Recently a fellow went through every episode of the series Law & Order and documented every computer visible on screen. That’s twenty years of change from a box in the background–as often off as it was turned on–to something casually ubiquitous as light bulbs and cars. There’s a piece in The Atlantic if you’re curious.
Also at The Atlantic, a series of snapshots of famous writers and their bicycles. Tolstoy with a bike. Arthur Conan Doyle and his wife on a big-wheel tandem. Thomas Hardy.
I was surprised, re-reading Dracula, to note that Jonathan Harker’s journal was “Kept in shorthand” while Dr. Steward’s diary was “Kept in phonograph.” The lawyer and the scientist. Technology at work in the background.
Our technology, our artifacts, our tools and creations are part of the world. They are an expression of human nature, and no less “natural” than the artifacts of time and tide. While technology can overshadow art (how many–other–characters do you remember from 2001, A Space Odyssey?), and gadget-centered works don’t always wear well, avoid the props and scenery of daily life and we miss a lot of its poetry.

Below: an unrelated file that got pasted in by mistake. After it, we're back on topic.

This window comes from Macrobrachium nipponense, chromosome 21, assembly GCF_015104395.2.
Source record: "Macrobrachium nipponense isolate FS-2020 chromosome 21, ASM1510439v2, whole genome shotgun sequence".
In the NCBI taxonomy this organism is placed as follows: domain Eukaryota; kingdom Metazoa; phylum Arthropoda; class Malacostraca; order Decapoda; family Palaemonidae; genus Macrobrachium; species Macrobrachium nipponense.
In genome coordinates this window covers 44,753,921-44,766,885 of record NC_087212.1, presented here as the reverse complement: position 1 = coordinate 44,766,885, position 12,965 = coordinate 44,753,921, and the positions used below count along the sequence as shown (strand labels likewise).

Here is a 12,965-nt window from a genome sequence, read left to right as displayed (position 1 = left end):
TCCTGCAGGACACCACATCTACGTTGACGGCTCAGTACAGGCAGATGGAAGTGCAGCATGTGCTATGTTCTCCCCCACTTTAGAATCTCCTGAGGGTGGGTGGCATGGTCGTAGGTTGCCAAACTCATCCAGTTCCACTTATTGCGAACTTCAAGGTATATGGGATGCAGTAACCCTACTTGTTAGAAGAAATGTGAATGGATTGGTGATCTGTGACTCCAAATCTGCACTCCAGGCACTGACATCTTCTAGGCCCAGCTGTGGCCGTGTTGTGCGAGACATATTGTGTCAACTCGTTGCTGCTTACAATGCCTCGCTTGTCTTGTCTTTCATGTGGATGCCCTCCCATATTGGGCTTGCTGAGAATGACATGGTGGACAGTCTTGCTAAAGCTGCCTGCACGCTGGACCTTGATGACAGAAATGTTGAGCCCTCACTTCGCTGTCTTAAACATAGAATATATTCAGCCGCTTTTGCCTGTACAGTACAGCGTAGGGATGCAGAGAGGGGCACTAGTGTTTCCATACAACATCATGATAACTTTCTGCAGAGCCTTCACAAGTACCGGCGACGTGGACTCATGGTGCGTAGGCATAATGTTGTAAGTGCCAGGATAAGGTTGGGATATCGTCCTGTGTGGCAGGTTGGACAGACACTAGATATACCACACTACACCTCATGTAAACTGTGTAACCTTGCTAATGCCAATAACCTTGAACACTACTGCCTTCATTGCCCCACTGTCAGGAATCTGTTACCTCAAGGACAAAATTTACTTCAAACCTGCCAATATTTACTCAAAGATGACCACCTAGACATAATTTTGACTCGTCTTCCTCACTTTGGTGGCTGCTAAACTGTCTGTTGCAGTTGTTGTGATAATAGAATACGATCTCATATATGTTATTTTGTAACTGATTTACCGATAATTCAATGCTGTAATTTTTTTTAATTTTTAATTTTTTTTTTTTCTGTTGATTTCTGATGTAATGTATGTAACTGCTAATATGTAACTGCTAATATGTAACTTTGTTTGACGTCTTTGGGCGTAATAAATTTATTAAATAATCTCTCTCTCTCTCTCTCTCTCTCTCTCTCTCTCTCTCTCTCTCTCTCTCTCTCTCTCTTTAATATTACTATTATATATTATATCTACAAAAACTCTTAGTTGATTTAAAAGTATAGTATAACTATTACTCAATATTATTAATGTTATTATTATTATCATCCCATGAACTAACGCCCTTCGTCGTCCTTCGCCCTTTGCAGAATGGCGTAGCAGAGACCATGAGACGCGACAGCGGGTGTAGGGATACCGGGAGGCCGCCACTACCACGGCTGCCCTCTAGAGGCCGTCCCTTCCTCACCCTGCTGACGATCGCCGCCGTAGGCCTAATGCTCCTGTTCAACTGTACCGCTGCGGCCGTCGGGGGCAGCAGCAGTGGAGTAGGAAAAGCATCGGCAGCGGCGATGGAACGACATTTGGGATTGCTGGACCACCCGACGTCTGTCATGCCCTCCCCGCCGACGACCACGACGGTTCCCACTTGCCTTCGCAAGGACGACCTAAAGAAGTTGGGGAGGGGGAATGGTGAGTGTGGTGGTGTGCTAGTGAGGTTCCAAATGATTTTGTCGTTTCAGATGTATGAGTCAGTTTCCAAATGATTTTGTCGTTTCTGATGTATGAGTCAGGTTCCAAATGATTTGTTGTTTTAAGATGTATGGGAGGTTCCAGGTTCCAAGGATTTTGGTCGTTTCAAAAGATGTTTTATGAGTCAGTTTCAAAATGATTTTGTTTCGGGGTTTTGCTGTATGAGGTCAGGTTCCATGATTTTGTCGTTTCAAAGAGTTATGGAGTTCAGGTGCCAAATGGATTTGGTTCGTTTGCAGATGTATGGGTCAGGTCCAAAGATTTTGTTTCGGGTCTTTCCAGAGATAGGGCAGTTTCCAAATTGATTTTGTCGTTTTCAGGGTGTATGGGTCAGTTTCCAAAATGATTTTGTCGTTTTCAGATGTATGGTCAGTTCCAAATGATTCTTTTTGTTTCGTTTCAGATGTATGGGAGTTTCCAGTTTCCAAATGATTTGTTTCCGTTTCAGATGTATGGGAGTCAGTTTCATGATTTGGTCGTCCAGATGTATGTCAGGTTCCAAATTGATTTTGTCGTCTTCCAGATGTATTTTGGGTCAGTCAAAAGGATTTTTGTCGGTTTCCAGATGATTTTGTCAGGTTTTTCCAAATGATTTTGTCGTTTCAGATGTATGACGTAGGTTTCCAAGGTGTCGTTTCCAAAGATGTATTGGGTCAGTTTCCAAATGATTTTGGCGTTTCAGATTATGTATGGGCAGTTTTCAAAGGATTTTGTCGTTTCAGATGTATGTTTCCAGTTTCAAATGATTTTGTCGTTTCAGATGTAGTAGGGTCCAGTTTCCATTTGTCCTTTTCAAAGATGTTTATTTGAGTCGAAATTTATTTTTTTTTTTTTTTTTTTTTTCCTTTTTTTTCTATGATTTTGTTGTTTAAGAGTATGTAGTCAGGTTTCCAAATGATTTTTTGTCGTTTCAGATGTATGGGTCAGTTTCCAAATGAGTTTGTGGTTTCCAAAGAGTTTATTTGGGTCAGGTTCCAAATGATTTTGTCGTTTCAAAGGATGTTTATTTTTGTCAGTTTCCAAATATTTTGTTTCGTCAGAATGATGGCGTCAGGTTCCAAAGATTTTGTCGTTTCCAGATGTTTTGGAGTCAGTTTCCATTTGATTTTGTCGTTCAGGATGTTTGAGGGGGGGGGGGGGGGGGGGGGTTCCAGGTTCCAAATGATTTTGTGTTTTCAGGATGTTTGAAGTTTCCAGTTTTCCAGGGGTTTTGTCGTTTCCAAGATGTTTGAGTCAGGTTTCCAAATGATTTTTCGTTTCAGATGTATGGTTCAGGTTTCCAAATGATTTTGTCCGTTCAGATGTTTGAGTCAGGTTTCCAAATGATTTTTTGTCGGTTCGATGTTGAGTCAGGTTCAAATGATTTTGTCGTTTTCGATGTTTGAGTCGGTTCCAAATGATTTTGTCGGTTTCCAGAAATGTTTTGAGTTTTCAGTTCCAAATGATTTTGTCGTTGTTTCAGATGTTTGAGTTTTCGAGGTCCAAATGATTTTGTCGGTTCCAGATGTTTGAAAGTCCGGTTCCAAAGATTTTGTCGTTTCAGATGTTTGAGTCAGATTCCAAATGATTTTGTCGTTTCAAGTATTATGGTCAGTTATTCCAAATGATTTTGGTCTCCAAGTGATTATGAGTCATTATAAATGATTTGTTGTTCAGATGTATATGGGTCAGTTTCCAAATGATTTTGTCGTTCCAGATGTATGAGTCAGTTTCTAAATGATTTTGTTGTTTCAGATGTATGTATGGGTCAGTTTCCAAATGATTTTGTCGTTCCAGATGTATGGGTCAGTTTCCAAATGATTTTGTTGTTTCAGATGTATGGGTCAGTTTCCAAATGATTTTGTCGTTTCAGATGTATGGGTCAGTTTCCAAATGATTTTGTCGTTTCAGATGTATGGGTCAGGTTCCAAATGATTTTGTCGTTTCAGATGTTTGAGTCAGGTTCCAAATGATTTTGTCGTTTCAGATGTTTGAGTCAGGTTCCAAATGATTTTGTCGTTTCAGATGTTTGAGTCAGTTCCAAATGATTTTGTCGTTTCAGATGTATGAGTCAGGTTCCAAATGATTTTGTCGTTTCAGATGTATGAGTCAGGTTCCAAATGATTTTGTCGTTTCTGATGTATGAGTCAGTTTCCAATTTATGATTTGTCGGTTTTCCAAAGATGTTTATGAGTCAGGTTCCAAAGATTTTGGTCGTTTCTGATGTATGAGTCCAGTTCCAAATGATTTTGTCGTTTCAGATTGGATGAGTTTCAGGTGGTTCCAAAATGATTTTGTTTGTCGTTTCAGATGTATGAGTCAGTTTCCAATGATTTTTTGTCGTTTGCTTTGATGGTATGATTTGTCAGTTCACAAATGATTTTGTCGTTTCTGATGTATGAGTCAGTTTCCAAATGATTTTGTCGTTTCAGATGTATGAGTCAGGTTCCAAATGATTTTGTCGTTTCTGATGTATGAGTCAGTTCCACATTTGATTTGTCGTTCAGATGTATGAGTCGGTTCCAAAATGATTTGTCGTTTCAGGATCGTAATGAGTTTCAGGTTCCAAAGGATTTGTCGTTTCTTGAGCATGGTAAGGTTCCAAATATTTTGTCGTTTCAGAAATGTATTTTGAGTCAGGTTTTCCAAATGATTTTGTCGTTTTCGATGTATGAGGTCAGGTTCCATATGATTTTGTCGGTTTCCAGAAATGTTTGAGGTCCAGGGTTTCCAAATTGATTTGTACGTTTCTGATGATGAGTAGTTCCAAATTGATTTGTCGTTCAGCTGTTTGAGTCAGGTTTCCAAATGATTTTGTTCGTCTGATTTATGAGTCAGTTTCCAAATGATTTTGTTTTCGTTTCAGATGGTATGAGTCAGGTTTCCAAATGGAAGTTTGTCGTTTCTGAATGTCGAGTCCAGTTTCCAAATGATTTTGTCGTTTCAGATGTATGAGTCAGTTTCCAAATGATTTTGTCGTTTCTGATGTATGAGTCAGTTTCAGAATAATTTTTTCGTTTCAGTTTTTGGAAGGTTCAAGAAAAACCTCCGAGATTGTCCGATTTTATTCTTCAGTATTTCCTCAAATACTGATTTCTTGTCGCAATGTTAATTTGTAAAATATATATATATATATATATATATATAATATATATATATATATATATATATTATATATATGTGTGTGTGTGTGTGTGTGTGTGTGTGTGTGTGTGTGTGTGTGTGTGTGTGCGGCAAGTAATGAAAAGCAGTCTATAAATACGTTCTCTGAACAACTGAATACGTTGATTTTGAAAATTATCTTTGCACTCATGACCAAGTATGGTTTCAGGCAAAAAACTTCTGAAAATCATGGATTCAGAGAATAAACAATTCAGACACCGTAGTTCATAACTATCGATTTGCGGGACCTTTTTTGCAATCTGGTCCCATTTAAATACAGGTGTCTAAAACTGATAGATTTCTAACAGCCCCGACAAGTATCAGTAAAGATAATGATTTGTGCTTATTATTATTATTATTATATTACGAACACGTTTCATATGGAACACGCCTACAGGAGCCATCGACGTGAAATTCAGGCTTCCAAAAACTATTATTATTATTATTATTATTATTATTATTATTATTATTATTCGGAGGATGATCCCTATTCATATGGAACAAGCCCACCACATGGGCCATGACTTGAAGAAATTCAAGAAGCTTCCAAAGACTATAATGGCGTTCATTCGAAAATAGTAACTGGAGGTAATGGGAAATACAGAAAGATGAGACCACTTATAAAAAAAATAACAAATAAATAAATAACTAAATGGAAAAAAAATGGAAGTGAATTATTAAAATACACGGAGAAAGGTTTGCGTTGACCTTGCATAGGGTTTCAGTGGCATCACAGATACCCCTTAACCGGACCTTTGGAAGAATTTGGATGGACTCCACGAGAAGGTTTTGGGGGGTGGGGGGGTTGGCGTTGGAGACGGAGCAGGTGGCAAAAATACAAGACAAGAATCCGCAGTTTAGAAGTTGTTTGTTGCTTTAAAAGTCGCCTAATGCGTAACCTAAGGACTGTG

Today, write something that includes–but does not center on–artifact, technology, gizmo, gadget, instrument. Let it be a telling detail that would “date” your piece if you weren’t also telling us something important and universal (or otherwise entertaining us).
Bring on the drones and corkscrew lightbulbs, the tweet, the text and the Tesla–like robins and clouds.
(If you want an example of a master, check your preconceptions at the door and spend some time with Norman Rockwell.)